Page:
Fifth, they claim that Dean Koh would “threaten a massive redistribution of wealth from American citizens to international left-wing activists.” This claim repeats the claim of Curtis Bradley and Jack Goldsmith in a recent op-ed complaining of a case challenging American and European companies who provided support to the Apartheid government in South Africa. Dean Koh has long supported the Alien Tort Statute (ATS), a statute enacted in 1789 as part of the First Judiciary Act (hardly a radical provenance). Like any tort statute, it gives the victim of a tort the right to sue the tortfeasor. Judge Shira Sheindlin’s 135 page decision in the case is careful and considered, not radical.
This has been a rebuttal of some of the unfair charges. It is far better to make an affirmative case for Dean Koh. Countless individuals have offered their testimony on Dean Koh’s behalf. A hundred law deans, hundreds of law professors, Ted Olson, and Kenneth Starr, for example, have all endorsed his candidacy for Legal Adviser. But more fundamentally, one might do well to consider the values expressed in his representation of Haitian refugees, many with AIDS, in the 1990s, as chronicled by Brandt Goldstein in Storming the Court. Consider as well the love for American leadership in the world that Dean Koh expresses in the same Stanford Law Review article that his detractors seek to twist into unrecognizable shape:
My second, bittersweet anecdote comes from my childhood. It is really the story that made me a human rights lawyer. My late father, Dr. Kwang Lim Koh, served as Minister to the United States for the first democratically elected government in South Korea. In 1961, a military coup overthrew the democratic government of Prime Minister Chang Myon, and Chang was taken into house arrest amid rumors that he would shortly be executed. To plead for Chang's life, my parents brought Chang's teenaged son to see Walt W. Rostow, then the Deputy National Security Adviser to the President. As my father recalled, Rostow turned to the boy, and told him simply, "We know where your father is. Let me assure you, he will not be harmed."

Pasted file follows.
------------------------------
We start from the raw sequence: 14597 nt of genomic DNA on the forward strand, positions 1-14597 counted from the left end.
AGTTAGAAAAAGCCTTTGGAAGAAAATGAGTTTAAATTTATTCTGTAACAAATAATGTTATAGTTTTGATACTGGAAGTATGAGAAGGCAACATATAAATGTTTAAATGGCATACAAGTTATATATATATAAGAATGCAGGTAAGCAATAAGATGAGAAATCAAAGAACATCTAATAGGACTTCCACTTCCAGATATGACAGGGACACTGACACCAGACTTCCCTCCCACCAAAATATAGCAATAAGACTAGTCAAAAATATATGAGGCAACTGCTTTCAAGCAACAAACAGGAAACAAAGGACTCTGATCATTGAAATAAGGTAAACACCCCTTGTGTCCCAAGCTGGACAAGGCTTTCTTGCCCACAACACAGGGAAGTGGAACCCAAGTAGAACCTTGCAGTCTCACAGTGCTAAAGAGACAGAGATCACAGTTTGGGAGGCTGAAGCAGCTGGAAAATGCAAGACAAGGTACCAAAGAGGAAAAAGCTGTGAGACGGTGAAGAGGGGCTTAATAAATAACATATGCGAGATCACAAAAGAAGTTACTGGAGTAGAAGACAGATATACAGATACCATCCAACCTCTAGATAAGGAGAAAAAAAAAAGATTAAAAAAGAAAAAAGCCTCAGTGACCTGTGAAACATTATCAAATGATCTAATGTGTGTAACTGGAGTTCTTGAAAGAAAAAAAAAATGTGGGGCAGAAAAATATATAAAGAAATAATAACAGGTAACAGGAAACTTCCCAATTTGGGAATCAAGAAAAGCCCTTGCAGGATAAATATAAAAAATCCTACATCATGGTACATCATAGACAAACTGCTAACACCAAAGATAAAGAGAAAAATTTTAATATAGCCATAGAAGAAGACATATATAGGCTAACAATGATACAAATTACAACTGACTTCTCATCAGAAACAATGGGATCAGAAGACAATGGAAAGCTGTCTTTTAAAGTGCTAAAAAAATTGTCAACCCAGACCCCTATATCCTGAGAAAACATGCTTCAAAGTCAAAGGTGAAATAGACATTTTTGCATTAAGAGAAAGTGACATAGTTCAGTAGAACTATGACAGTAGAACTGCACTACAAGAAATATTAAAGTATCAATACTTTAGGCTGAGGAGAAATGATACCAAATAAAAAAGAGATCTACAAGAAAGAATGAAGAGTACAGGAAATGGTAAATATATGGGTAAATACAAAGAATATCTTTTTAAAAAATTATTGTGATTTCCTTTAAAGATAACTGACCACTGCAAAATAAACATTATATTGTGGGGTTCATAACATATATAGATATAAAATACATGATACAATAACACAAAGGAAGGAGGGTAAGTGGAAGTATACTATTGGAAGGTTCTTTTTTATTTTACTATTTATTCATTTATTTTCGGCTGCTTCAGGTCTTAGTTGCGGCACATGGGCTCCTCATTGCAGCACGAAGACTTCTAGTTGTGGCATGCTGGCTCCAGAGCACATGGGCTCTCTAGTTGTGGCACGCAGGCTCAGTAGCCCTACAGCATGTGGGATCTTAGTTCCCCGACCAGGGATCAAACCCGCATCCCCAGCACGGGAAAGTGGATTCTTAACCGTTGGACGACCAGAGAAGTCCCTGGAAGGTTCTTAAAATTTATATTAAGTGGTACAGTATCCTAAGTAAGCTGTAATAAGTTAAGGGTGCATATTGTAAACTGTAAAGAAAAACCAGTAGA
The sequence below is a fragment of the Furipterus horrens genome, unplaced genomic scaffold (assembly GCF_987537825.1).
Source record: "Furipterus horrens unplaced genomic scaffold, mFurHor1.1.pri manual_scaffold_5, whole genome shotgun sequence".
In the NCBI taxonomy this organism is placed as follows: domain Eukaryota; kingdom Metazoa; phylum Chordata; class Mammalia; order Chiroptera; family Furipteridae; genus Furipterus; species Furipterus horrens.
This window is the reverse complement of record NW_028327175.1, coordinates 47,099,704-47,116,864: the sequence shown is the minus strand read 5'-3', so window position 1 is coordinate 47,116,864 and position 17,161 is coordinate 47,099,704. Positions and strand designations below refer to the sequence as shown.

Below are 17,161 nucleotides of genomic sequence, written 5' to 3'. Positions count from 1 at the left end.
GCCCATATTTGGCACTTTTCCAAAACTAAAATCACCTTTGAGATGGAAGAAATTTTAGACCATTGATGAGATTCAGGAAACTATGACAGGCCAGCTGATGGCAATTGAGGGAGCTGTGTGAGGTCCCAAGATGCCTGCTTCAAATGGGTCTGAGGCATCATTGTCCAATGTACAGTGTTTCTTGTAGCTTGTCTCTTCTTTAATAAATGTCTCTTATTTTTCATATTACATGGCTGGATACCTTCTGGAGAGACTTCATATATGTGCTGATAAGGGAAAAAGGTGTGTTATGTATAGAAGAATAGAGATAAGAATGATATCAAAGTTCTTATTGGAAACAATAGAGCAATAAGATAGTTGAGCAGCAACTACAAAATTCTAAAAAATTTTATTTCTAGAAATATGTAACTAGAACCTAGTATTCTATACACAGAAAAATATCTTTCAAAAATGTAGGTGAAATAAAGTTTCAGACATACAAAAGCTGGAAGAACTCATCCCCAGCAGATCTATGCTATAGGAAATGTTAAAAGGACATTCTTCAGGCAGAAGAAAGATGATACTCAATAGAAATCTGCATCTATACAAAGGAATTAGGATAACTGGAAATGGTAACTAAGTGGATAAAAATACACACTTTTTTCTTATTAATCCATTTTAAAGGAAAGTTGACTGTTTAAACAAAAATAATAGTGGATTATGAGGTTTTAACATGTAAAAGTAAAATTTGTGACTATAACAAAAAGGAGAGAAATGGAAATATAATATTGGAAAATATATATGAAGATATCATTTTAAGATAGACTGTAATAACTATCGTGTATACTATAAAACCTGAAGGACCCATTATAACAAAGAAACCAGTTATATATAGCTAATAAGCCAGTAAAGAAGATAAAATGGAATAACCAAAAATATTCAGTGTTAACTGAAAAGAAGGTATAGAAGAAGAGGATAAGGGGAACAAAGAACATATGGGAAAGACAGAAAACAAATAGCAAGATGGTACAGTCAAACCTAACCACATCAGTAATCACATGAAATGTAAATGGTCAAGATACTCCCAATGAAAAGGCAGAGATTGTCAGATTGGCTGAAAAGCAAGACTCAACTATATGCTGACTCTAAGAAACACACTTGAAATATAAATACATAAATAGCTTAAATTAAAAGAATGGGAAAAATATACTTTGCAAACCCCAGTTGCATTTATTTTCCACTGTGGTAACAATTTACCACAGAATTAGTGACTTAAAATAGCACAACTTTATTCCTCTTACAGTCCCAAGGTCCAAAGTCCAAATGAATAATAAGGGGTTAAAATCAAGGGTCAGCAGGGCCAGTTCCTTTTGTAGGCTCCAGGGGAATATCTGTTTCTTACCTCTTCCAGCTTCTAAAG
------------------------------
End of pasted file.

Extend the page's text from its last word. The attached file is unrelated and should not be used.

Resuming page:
Rostow's words stunned my father, who simply could not believe that any country could have such global power, reach, and interest. The story so impressed my father that he repeated it on countless occasions as I grew up, as proof of the exceptional goodness of American power.
If anyone doubts Dean Koh’s commitment to freedom, one need only listen to his personal testament as to his credo on NPR’s “This I Believe” series, where he describes “The Bright Lights of Freedom.”
May 22, 2008
Kremlinologists Reactivated for Release of McCain Medical Records
On Friday, the campaign will allow a small pool of reporters access to the records from 7 a.m. to 10 a.m. Pacific time in a conference room at the Copper Wind Resort in Phoenix, near the Mayo Clinic Scottsdale. The reporters will be allowed to take notes but not remove or photocopy the records. Campaign officials said they were imposing the restrictions to prevent the actual records from wide dissemination.
McCain--a model of transparency.
May 20, 2008
Inaugural Poem 1992
Link: Inaugural Poem.
... Here on the pulse of this new day
You may have the grace to look up and out
And into your sister's eyes, into
Your brother's face, your country
And say simply
February 22, 2008
Were All Gitmo Interrogations Videotaped?
Last week, a team of faculty and students from Seton Hall Law School—the folks who've worked tirelessly for years to document the government's best evidence (PDF) against the Guantanamo prisoners—released a new report suggesting that the government has recorded all of the interrogations at Guantanamo. Using documents prepared by the government and obtained through Freedom of Information Act requests, the team established that all of the 24,000 interrogations conducted at the camp since 2002 were taped. This jibes with reports from the detainees themselves, who came forward to dispute CIA Director Michael Hayden's claim last winter that the videotaping had been halted in 2002.
It also makes perfect sense. If the government was making tapes to protect interrogators in the event of future legal action, there was no reason to stop. Hayden's claim last December that officials "determined that its documentary reporting was full and exacting, removing any need for tapes" defies logic. No matter how good reporting is, video would have been better. That's why the Army Field Manual for Human Intelligence Collection states a preference for videotaping interrogations: "[V]ideo recording is possibly the most accurate method of recording a questioning session since it records not only the voices but also can be examined for details of body language and source and collector interaction."